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Differences in the bioaccumulation of selenium by two earthworm species (Pheretima guillemi and Eisenia fetida)

Xiao, Kongcao, Song, Min, Liu, Jing, Chen, Hao, Li, Dejun, Wang, Kelin
Chemosphere 2018 v.202 pp. 560-566
Eisenia fetida, Pheretima, bioaccumulation factor, earthworms, selenium, soil, weight loss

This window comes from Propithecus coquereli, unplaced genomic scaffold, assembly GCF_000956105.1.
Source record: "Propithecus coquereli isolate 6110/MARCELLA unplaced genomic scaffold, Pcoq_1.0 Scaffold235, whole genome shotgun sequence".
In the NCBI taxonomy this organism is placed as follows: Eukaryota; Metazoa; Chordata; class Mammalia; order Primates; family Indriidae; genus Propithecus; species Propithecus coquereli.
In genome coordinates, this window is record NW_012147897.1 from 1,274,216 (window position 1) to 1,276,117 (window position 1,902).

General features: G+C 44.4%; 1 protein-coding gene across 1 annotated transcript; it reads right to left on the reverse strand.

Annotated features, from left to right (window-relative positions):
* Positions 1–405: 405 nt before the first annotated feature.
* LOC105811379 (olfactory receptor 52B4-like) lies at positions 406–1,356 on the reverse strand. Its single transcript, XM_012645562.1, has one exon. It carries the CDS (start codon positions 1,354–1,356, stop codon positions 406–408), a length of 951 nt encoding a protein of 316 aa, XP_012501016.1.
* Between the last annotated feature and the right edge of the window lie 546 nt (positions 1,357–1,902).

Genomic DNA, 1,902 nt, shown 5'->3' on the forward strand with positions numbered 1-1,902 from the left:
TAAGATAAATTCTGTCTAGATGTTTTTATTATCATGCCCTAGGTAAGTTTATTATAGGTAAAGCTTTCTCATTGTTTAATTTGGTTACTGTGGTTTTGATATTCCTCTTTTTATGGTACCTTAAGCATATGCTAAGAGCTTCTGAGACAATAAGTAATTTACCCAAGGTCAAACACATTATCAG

Information on the bioaccumulation of selenium (Se) in soil invertebrates (e.g. earthworms) is rather scarce. In the present study, bioaccumulation of Se in two eco-physiologically different earthworms, namely anecic Pheretima guillemi and epigeic Eisenia fetida, was determined after 28 days exposure to a successive doses of Se-spiked soil, specifically 0.5, 5, 50, and 200 μg Se g−1 soil. The results showed that Se concentration in earthworms elevated with increasing exposure levels, and maximums were up to 54.6 and 83.0 μg g−1 dry weight in Pheretima guillemi and Eisenia fetida, respectively, after 4 weeks exposure to 200 μg Se g−1 soil. Exposure to Se caused significant inhibition on earthworm growth, with the fresh weight loss ranging from 8.9% to 80.5%. Bioaccumulation factors (BAFs), empirically-derived and non-steady state, ranged from 0.12 to 4.17 and generally declined at higher exposure levels. Moreover, BAFs of Pheretima guillemi were higher than those of Eisenia fetida in low-dose Se-spiked soils, but the opposite was true in high-dose soils, indicating there is a species-specific response to exposure of Se between different earthworms. Further research is thus needed to reveal the accumulation pattern of Se in a wider range of earthworm species other than Eisenia fetida, which allows a better risk assessment of excessive Se to soil invertebrates and higher order organisms.